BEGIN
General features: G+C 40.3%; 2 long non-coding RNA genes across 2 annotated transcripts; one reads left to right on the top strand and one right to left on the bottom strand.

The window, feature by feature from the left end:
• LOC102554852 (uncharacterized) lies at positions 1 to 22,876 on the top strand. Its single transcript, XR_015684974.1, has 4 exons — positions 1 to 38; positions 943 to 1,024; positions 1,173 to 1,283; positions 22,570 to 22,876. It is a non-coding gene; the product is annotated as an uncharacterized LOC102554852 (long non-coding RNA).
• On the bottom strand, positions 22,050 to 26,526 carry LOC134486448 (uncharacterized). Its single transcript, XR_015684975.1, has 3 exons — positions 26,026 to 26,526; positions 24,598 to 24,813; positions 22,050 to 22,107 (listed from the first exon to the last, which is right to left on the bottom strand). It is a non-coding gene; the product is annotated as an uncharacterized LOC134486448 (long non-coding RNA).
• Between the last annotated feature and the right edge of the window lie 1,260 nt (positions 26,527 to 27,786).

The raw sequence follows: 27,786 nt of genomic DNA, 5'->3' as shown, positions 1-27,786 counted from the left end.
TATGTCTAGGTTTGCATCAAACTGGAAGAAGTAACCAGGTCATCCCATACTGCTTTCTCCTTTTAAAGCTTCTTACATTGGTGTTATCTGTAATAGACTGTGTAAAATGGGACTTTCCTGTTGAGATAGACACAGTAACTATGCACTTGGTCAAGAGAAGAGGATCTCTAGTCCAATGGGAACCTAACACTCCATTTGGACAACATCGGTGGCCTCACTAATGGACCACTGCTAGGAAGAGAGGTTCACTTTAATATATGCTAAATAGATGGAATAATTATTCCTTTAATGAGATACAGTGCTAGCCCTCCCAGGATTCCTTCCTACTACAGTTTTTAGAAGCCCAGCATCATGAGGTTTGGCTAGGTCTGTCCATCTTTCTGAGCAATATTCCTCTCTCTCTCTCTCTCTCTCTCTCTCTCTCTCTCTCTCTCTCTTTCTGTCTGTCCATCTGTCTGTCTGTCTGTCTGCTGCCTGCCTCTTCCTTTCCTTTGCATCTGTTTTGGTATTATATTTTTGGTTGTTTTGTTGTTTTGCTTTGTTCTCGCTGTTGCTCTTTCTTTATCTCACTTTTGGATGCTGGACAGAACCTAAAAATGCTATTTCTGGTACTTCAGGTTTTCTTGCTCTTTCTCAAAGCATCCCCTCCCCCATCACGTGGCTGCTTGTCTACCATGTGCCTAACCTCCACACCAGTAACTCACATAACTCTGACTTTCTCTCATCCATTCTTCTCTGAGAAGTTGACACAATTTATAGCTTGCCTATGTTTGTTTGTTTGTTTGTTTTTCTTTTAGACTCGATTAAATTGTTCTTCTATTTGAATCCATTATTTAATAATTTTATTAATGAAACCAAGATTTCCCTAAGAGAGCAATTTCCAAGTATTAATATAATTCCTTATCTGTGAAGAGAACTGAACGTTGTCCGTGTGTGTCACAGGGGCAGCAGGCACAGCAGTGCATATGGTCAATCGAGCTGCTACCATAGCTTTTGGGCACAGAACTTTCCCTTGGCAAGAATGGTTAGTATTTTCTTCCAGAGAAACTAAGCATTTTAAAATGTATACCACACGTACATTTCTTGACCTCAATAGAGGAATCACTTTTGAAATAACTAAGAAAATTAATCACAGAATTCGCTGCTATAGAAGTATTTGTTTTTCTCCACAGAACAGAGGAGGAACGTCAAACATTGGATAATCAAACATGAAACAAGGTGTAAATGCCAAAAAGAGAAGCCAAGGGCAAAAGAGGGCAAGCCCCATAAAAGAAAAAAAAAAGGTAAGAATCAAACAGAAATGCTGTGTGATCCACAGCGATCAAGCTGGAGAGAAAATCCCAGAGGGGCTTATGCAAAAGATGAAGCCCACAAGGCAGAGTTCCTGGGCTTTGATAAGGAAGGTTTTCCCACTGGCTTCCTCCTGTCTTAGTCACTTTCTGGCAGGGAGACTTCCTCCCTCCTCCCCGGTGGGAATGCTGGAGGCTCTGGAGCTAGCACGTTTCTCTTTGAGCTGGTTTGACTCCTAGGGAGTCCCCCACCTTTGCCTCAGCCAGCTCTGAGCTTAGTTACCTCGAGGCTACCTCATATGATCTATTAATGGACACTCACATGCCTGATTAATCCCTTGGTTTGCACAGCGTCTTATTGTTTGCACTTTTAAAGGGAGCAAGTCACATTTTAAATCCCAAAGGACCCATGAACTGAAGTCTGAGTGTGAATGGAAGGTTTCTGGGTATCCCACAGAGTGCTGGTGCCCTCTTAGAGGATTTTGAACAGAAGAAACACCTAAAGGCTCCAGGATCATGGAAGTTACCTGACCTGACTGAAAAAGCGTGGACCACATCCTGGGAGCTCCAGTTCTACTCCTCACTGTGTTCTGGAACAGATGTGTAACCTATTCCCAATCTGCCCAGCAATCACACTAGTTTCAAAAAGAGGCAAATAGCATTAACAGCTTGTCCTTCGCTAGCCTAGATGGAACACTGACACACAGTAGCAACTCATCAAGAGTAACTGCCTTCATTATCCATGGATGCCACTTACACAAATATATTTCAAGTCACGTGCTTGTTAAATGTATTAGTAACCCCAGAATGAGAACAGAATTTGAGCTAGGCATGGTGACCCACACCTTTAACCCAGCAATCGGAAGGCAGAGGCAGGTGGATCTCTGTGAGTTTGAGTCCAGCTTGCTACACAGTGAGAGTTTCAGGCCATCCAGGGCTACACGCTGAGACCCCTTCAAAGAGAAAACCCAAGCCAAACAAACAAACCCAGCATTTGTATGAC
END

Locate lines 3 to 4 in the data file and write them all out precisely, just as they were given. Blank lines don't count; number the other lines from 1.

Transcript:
• LOC102554852 (uncharacterized) lies at positions 1 to 22,876 on the top strand. Its single transcript, XR_015684974.1, has 4 exons — positions 1 to 38; positions 943 to 1,024; positions 1,173 to 1,283; positions 22,570 to 22,876. It is a non-coding gene; the product is annotated as an uncharacterized LOC102554852 (long non-coding RNA).
• On the bottom strand, positions 22,050 to 26,526 carry LOC134486448 (uncharacterized). Its single transcript, XR_015684975.1, has 3 exons — positions 26,026 to 26,526; positions 24,598 to 24,813; positions 22,050 to 22,107 (listed from the first exon to the last, which is right to left on the bottom strand). It is a non-coding gene; the product is annotated as an uncharacterized LOC134486448 (long non-coding RNA).